For the past few weeks, I’ve been suffering from the debilitating symptoms of jet lag. I’ve been waking in the middle of the night, sitting in front of the TV. Yesterday morning, I woke up at 4.45am and couldn’t get back to sleep. And I feel like a wreck during the day – I can’t concentrate and keep drifting off to sleep at highly embarrassing moments. But this is not the result of glamorous intercontinental travel. Instead, I’m suffering from an entirely voluntary condition: football lag.
This is caused by being so obsessed with watching a live soccer match on the other side of the world that you subject your body to acute sleep deprivation. Your work, your family, even your ability to drive without swerving sideways as your eyelids involuntarily close are sacrificed in the hope of sharing in the moment of your team snatching glory.
I’ve been following the London team Arsenal as they reached the final of the European Champions League, which they narrowly, devastatingly lost to Barcelona yesterday morning. And I can tell you that the pain of losing the world’s best club competition to an offside goal is magnified substantially by it happening at 6.30am.
I love Arsenal because I spent two years in a rough, inner-city London school as a boy, and discovered that I got beaten up less if you supported the local team. (Note, I say ‘less’.) Whereas the boys who barracked for nearby Tottenham were bashed up by Arsenal’s hooligans-in-training after every local derby, I was bashed only when Australia beat England in the cricket World Cup final, which was almost worth it.
They were so obsessed that the greeting in the playground on my first day was not such trivial details as my name or where I’d come from. It was “Oi! What football team do you support?” And let’s just say they were underwhelmed to learn it was “North Sydney Bears.”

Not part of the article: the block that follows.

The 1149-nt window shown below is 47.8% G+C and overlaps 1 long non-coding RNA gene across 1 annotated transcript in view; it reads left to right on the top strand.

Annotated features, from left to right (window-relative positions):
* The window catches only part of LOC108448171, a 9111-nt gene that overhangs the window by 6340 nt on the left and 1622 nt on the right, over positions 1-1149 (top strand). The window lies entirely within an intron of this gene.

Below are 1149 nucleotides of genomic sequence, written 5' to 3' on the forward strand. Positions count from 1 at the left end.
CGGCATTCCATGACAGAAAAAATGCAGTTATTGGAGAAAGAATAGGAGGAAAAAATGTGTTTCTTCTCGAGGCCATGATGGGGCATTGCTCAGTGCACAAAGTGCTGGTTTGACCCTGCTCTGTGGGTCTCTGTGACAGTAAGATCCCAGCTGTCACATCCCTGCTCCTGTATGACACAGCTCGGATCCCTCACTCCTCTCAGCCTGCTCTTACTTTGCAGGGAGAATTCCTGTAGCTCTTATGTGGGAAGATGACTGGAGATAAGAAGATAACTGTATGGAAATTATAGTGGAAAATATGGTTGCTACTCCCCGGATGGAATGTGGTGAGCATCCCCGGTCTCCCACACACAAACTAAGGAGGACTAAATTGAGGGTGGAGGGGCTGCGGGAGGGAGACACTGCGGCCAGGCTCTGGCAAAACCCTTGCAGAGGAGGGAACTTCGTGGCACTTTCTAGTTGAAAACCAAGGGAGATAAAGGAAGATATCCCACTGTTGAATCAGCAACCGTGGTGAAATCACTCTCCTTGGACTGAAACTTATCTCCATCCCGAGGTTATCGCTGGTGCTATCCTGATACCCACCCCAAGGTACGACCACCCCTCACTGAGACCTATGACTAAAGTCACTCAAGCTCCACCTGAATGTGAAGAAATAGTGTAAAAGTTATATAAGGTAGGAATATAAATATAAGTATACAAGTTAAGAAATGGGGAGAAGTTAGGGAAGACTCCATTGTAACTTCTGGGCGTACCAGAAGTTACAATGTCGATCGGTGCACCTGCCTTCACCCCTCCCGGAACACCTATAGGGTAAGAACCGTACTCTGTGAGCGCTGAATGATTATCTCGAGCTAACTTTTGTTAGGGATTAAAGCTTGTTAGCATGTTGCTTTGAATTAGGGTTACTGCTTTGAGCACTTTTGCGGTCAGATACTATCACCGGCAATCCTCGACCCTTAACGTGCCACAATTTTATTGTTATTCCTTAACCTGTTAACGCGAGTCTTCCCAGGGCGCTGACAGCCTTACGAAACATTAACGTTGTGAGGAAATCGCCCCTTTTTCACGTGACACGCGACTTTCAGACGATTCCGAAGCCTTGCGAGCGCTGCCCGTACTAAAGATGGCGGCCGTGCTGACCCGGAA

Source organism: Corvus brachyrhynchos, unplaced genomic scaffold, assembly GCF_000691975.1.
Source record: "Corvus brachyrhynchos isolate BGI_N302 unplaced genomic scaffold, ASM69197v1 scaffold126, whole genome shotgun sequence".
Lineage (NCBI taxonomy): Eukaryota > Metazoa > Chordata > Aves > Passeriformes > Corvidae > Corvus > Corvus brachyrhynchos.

I also went down to a club in Bondi last week, to share in a West Ham-supporting friend’s heartbreaking FA Cup Final loss against Liverpool. It finished up at 2.45am, and there were only two screens, so all I saw of the game were tubby Cockney backpackers in unflattering claret jerseys, incongruously singing ‘I’m Forever Blowing Bubbles’. ‘I’m Forever Blowing Penalty Shootouts’ would have been more appropriate.
But despite the pain, we wouldn’t have missed it for the world, because watching football is addictive. No other sport contains so much tension punctuated by moments of sheer adrenalin. A team can almost always equalise in soccer, so you’re on tenterhooks until the very end – unlike AFL and rugby matches, which regularly result in blowouts.
I won’t be struggling with my addiction alone for long, though. Australia’s qualification for the World Cup for the first time since live satellite broadcasts means that the nation is about to know the unique pain of waking at 4am for a stupid sporting event. Even John Howard will probably wake up for it, albeit wearing his Wallaby pyjamas. Your stomach lurches, you get a headache, and sometimes you feel dizzy. But it’s always worth it, even when you lose.
We will be a nation of sleepwalkers next month, dozing off at our desks and smashing our cars into inanimate objects. But absolutely everyone will be talking about it constantly, and crowding into pubs at 4am to watch the Socceroos getting thrashed by the mighty Brazilians. As a nation of sport lovers, we’re in for an enormous amount of body-clock agony. But it will be an unforgettable experience, even though it involves cheering Mark Viduka.
So set your alarm clocks, Australia. We’ve got a World Cup to watch. And a sickie to chuck the next day.